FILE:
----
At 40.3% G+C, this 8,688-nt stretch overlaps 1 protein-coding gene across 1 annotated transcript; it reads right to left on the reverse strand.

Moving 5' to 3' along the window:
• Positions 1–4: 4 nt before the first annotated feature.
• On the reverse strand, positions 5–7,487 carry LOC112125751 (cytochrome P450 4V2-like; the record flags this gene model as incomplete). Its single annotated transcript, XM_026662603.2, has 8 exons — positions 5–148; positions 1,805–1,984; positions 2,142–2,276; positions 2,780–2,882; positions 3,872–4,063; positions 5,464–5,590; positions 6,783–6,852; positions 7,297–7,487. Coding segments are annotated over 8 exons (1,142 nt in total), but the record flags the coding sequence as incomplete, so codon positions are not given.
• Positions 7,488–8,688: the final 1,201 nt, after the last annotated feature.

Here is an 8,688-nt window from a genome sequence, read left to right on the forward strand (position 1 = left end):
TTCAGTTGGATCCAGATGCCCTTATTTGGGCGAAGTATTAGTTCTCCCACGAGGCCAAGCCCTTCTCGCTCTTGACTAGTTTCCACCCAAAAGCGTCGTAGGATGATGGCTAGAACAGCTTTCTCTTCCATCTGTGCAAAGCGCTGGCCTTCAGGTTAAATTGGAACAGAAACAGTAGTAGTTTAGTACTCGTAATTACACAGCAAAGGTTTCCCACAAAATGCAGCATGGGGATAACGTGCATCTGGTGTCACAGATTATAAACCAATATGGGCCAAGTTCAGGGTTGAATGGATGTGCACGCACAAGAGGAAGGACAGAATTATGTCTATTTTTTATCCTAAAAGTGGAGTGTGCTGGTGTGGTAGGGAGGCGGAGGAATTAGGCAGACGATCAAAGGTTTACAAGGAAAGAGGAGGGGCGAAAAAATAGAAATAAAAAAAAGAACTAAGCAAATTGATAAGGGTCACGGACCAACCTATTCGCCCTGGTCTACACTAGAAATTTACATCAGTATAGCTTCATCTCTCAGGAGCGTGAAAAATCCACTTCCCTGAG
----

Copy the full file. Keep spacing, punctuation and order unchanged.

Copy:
At 40.3% G+C, this 8,688-nt stretch overlaps 1 protein-coding gene across 1 annotated transcript; it reads right to left on the reverse strand.

Moving 5' to 3' along the window:
• Positions 1–4: 4 nt before the first annotated feature.
• On the reverse strand, positions 5–7,487 carry LOC112125751 (cytochrome P450 4V2-like; the record flags this gene model as incomplete). Its single annotated transcript, XM_026662603.2, has 8 exons — positions 5–148; positions 1,805–1,984; positions 2,142–2,276; positions 2,780–2,882; positions 3,872–4,063; positions 5,464–5,590; positions 6,783–6,852; positions 7,297–7,487. Coding segments are annotated over 8 exons (1,142 nt in total), but the record flags the coding sequence as incomplete, so codon positions are not given.
• Positions 7,488–8,688: the final 1,201 nt, after the last annotated feature.

Here is an 8,688-nt window from a genome sequence, read left to right on the forward strand (position 1 = left end):
TTCAGTTGGATCCAGATGCCCTTATTTGGGCGAAGTATTAGTTCTCCCACGAGGCCAAGCCCTTCTCGCTCTTGACTAGTTTCCACCCAAAAGCGTCGTAGGATGATGGCTAGAACAGCTTTCTCTTCCATCTGTGCAAAGCGCTGGCCTTCAGGTTAAATTGGAACAGAAACAGTAGTAGTTTAGTACTCGTAATTACACAGCAAAGGTTTCCCACAAAATGCAGCATGGGGATAACGTGCATCTGGTGTCACAGATTATAAACCAATATGGGCCAAGTTCAGGGTTGAATGGATGTGCACGCACAAGAGGAAGGACAGAATTATGTCTATTTTTTATCCTAAAAGTGGAGTGTGCTGGTGTGGTAGGGAGGCGGAGGAATTAGGCAGACGATCAAAGGTTTACAAGGAAAGAGGAGGGGCGAAAAAATAGAAATAAAAAAAAGAACTAAGCAAATTGATAAGGGTCACGGACCAACCTATTCGCCCTGGTCTACACTAGAAATTTACATCAGTATAGCTTCATCTCTCAGGAGCGTGAAAAATCCACTTCCCTGAG